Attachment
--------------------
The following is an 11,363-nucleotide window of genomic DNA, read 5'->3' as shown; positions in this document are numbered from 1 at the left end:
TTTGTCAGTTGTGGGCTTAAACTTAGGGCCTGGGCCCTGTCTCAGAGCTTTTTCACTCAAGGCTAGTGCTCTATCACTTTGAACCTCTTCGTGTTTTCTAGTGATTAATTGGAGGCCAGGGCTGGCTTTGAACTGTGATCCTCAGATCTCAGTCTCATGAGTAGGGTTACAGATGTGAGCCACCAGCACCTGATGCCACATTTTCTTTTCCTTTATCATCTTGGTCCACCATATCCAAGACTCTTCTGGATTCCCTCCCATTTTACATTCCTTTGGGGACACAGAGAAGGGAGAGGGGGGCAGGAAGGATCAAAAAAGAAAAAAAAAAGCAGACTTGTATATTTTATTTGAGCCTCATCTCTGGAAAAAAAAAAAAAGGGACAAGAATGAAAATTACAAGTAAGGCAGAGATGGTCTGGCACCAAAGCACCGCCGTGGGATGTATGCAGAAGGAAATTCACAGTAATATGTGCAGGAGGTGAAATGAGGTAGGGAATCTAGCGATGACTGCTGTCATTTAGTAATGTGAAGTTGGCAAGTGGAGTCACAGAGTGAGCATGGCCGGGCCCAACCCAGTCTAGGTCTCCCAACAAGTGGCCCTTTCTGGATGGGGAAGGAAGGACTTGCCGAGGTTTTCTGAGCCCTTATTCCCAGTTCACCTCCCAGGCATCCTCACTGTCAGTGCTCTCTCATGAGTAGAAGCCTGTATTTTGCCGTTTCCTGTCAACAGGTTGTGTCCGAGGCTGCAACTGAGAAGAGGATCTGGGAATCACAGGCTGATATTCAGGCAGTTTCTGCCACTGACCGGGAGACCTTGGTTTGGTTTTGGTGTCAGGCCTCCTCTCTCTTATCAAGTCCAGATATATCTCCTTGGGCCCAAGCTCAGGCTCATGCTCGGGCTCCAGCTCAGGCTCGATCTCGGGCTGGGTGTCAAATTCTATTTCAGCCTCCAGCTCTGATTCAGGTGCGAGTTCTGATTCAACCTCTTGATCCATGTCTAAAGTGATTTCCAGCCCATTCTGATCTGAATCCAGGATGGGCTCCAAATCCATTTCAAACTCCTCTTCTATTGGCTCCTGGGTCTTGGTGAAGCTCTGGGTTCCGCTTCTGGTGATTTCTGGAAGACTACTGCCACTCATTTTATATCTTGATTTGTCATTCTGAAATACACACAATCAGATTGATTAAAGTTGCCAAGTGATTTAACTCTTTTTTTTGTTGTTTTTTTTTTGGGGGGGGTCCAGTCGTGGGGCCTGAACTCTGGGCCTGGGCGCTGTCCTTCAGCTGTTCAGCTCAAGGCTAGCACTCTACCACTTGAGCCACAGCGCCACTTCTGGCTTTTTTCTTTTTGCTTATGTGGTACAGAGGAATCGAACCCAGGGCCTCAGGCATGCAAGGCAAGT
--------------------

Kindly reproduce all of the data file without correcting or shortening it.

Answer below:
The following is an 11,363-nucleotide window of genomic DNA, read 5'->3' as shown; positions in this document are numbered from 1 at the left end:
TTTGTCAGTTGTGGGCTTAAACTTAGGGCCTGGGCCCTGTCTCAGAGCTTTTTCACTCAAGGCTAGTGCTCTATCACTTTGAACCTCTTCGTGTTTTCTAGTGATTAATTGGAGGCCAGGGCTGGCTTTGAACTGTGATCCTCAGATCTCAGTCTCATGAGTAGGGTTACAGATGTGAGCCACCAGCACCTGATGCCACATTTTCTTTTCCTTTATCATCTTGGTCCACCATATCCAAGACTCTTCTGGATTCCCTCCCATTTTACATTCCTTTGGGGACACAGAGAAGGGAGAGGGGGGCAGGAAGGATCAAAAAAGAAAAAAAAAAGCAGACTTGTATATTTTATTTGAGCCTCATCTCTGGAAAAAAAAAAAAAGGGACAAGAATGAAAATTACAAGTAAGGCAGAGATGGTCTGGCACCAAAGCACCGCCGTGGGATGTATGCAGAAGGAAATTCACAGTAATATGTGCAGGAGGTGAAATGAGGTAGGGAATCTAGCGATGACTGCTGTCATTTAGTAATGTGAAGTTGGCAAGTGGAGTCACAGAGTGAGCATGGCCGGGCCCAACCCAGTCTAGGTCTCCCAACAAGTGGCCCTTTCTGGATGGGGAAGGAAGGACTTGCCGAGGTTTTCTGAGCCCTTATTCCCAGTTCACCTCCCAGGCATCCTCACTGTCAGTGCTCTCTCATGAGTAGAAGCCTGTATTTTGCCGTTTCCTGTCAACAGGTTGTGTCCGAGGCTGCAACTGAGAAGAGGATCTGGGAATCACAGGCTGATATTCAGGCAGTTTCTGCCACTGACCGGGAGACCTTGGTTTGGTTTTGGTGTCAGGCCTCCTCTCTCTTATCAAGTCCAGATATATCTCCTTGGGCCCAAGCTCAGGCTCATGCTCGGGCTCCAGCTCAGGCTCGATCTCGGGCTGGGTGTCAAATTCTATTTCAGCCTCCAGCTCTGATTCAGGTGCGAGTTCTGATTCAACCTCTTGATCCATGTCTAAAGTGATTTCCAGCCCATTCTGATCTGAATCCAGGATGGGCTCCAAATCCATTTCAAACTCCTCTTCTATTGGCTCCTGGGTCTTGGTGAAGCTCTGGGTTCCGCTTCTGGTGATTTCTGGAAGACTACTGCCACTCATTTTATATCTTGATTTGTCATTCTGAAATACACACAATCAGATTGATTAAAGTTGCCAAGTGATTTAACTCTTTTTTTTGTTGTTTTTTTTTTGGGGGGGGTCCAGTCGTGGGGCCTGAACTCTGGGCCTGGGCGCTGTCCTTCAGCTGTTCAGCTCAAGGCTAGCACTCTACCACTTGAGCCACAGCGCCACTTCTGGCTTTTTTCTTTTTGCTTATGTGGTACAGAGGAATCGAACCCAGGGCCTCAGGCATGCAAGGCAAGT